If there will be BlackBerry handsets in the future, they will be produced by partners under license. Instead, the company will focus on software. Which is, frankly, where it may be able to keep alive. One of the things BlackBerry had going for it was its security features. If they can spin that into other areas, like the “internet of things,” for example, they may be all right. Certainly the company will be in a better position to be acquired.

“BlackBerry is no longer just about the smartphone, but the smart in the phone,” quipped CEO John Chen.

Clever line. Let’s see if it’s too late for that.

As for Shomi, the streaming video service that was being operated by a partnership between Rogers and Shaw, is stopping its service at the end of November, a scant two years after starting up.

The service had fewer than a million customers in Canada (Shomi says subscribers were at 900,000, but analysts put the number closer to 500,000), compared to Netflix’s 5.2 million. And without anything new or original, Shomi could not compete.

Expect CraveTV to follow this pattern before too long. Bell’s streaming service claims to be doing better because it has access to the HBO catalogue, but that does not include new release programming like Game of Thrones.

Nike is going to start selling Marty McFly’s shoes on November 28

You’ll have to plug in these sneakers, but you’re not going to care, because you’ll never have to tie laces again. (My six-year-old is so excited he may never have to perfect shoe-tying.)

After teasing us with the idea that Marty McFly’s self-tying shoes might become a reality, Nike is doing exactly that. These high tops automatically tighten when you step into them based on pressure sensors in the sole. You can manually adjust the fit with two buttons at the top of the shoe.

The battery in the tread that takes care of the auto-fitting will last about two weeks, according to Tiffany Beers, the “senior innovator” at Nike who helped bring these shoes to market.

Nike’s Tinker Hatfield, who has the perfect name to be the vice president for design and special projects, is the one who first imagined bringing the shoe worn by Michael J. Fox’s character in Back to the Future II.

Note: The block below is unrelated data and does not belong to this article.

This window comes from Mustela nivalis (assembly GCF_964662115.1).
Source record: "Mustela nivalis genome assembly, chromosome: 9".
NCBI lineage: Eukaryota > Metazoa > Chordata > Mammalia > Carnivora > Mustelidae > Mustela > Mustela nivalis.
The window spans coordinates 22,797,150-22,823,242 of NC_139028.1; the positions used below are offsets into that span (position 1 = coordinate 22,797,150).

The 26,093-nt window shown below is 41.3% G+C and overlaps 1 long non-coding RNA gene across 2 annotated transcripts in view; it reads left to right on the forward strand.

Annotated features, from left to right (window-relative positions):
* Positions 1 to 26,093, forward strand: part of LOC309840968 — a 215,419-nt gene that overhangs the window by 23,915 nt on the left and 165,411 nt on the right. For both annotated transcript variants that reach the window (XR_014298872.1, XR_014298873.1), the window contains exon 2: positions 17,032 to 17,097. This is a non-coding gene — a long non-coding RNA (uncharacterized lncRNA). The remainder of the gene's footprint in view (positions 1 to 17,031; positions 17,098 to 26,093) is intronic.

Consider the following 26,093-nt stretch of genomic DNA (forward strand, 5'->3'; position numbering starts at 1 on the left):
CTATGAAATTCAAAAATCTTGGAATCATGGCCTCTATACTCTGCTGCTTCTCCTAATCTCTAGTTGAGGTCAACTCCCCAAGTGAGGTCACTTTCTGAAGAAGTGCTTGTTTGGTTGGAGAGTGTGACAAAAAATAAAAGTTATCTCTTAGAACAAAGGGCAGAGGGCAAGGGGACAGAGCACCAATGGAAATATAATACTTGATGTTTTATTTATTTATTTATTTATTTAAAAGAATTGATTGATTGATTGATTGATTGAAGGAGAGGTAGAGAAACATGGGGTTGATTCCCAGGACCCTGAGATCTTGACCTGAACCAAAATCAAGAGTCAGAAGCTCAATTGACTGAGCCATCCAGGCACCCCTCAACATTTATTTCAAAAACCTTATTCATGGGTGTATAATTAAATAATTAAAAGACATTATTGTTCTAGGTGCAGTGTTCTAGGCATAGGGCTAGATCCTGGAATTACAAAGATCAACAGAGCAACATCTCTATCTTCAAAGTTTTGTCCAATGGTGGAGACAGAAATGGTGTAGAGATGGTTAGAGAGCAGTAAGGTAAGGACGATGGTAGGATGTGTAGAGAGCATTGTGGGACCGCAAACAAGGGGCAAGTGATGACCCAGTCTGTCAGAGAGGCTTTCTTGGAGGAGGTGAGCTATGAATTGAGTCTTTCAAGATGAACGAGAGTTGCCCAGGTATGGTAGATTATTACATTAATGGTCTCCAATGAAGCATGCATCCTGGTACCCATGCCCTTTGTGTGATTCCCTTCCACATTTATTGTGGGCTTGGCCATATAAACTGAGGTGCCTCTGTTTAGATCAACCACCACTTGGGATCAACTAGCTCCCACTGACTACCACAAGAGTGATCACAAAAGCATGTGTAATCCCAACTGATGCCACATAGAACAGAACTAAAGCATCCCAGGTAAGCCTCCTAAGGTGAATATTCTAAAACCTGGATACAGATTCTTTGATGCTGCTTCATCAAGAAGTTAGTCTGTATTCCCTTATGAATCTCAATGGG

HyperAdapt 1.0 high tops will be available “for experience and purchase” in select U.S. locations. Pricing has not been announced, but you can bet they aren’t going to be cheap. Start saving your pennies.

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Last week on CKNW Tonight, host Shane Foxman and I talked about how you can get Apple’s digital assistant, Siri, to pronounce your name correctly.

We also talked about online comments, and why NPR has chosen to get rid of them, and I provided an update on the Galaxy Note 7 recall and how Canadian Samsung customers can arrange to return their device.

The World Cup of Hockey was another subject, and in particular how NHL17 from EA Sports gives you a chance to play in the tournament. Virtually, of course.

Listen here.

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This week, take to the ice with NHL17 from EA Sports. Plus, why NPR is getting rid of comments on its website, and correcting Siri’s pronunciation without needing to call Tim Cook (I’m looking at you, Barbra Streisand). But first, how Canadians can replace their Note 7 before it melts down.

Update on Samsung Galaxy Note 7 recall

Everybody’s talking about Samsung. Not for all the right reasons, unfortunately. But I wanted to set the Canadian context for people.

Last week, the U.S. agency responsible for consumer affairs issued a formal recall of the devices which are at risk of catching fire or exploding while charging.

According to Samsung Electronics Canada spokesperson Paul Brannen, there have been no confirmed incidents in Canada with the Galaxy Note 7 handset. The executive vice president of mobile solutions made the claim in a statement posted to the web.

Even so, Samsung Canada is recalling all Galaxy Note 7 handsets, and there is a “special website that has been set up for Canadian Samsung customers: to register for the recall.

This could get complicated as new versions of the Note 7, with batteries that are not problematic, hit the market.